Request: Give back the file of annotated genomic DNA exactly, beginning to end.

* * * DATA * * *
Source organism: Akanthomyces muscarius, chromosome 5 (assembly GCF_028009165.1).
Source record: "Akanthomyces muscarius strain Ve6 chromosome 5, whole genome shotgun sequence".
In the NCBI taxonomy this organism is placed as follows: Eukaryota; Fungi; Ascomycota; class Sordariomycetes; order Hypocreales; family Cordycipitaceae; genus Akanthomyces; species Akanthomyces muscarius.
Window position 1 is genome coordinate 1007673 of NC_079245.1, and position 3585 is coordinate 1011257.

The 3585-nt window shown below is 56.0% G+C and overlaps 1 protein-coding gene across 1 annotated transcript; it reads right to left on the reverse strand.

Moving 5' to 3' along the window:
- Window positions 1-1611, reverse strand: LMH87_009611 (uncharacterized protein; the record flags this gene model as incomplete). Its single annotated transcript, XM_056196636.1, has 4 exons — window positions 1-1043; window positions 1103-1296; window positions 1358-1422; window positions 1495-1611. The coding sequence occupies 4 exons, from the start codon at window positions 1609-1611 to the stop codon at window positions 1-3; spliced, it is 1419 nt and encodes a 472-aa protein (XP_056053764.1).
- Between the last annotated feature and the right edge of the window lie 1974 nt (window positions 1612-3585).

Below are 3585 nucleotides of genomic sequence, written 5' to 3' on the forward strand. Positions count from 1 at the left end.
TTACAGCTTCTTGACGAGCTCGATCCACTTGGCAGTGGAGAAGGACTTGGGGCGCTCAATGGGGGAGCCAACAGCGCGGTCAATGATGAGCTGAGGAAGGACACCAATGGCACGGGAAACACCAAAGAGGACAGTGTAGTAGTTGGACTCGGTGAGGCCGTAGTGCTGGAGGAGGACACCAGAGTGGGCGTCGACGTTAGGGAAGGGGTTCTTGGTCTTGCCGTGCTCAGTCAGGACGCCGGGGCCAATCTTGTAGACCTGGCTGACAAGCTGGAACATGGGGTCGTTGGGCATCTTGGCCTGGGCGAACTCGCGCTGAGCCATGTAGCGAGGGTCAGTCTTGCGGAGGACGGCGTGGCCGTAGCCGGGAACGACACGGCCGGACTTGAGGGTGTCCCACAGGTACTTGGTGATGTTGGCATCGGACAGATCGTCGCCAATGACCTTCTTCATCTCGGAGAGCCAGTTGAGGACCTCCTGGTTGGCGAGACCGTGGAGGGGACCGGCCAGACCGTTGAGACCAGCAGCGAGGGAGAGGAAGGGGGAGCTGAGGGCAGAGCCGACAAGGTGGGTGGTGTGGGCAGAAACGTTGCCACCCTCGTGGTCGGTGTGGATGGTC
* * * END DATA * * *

Source organism: Akanthomyces muscarius, chromosome 5 (assembly GCF_028009165.1).
Source record: "Akanthomyces muscarius strain Ve6 chromosome 5, whole genome shotgun sequence".
In the NCBI taxonomy this organism is placed as follows: Eukaryota; Fungi; Ascomycota; class Sordariomycetes; order Hypocreales; family Cordycipitaceae; genus Akanthomyces; species Akanthomyces muscarius.
Window position 1 is genome coordinate 1007673 of NC_079245.1, and position 3585 is coordinate 1011257.

The 3585-nt window shown below is 56.0% G+C and overlaps 1 protein-coding gene across 1 annotated transcript; it reads right to left on the reverse strand.

Moving 5' to 3' along the window:
- Window positions 1-1611, reverse strand: LMH87_009611 (uncharacterized protein; the record flags this gene model as incomplete). Its single annotated transcript, XM_056196636.1, has 4 exons — window positions 1-1043; window positions 1103-1296; window positions 1358-1422; window positions 1495-1611. The coding sequence occupies 4 exons, from the start codon at window positions 1609-1611 to the stop codon at window positions 1-3; spliced, it is 1419 nt and encodes a 472-aa protein (XP_056053764.1).
- Between the last annotated feature and the right edge of the window lie 1974 nt (window positions 1612-3585).

Below are 3585 nucleotides of genomic sequence, written 5' to 3' on the forward strand. Positions count from 1 at the left end.
TTACAGCTTCTTGACGAGCTCGATCCACTTGGCAGTGGAGAAGGACTTGGGGCGCTCAATGGGGGAGCCAACAGCGCGGTCAATGATGAGCTGAGGAAGGACACCAATGGCACGGGAAACACCAAAGAGGACAGTGTAGTAGTTGGACTCGGTGAGGCCGTAGTGCTGGAGGAGGACACCAGAGTGGGCGTCGACGTTAGGGAAGGGGTTCTTGGTCTTGCCGTGCTCAGTCAGGACGCCGGGGCCAATCTTGTAGACCTGGCTGACAAGCTGGAACATGGGGTCGTTGGGCATCTTGGCCTGGGCGAACTCGCGCTGAGCCATGTAGCGAGGGTCAGTCTTGCGGAGGACGGCGTGGCCGTAGCCGGGAACGACACGGCCGGACTTGAGGGTGTCCCACAGGTACTTGGTGATGTTGGCATCGGACAGATCGTCGCCAATGACCTTCTTCATCTCGGAGAGCCAGTTGAGGACCTCCTGGTTGGCGAGACCGTGGAGGGGACCGGCCAGACCGTTGAGACCAGCAGCGAGGGAGAGGAAGGGGGAGCTGAGGGCAGAGCCGACAAGGTGGGTGGTGTGGGCAGAAACGTTGCCACCCTCGTGGTCGGTGTGGATGGTC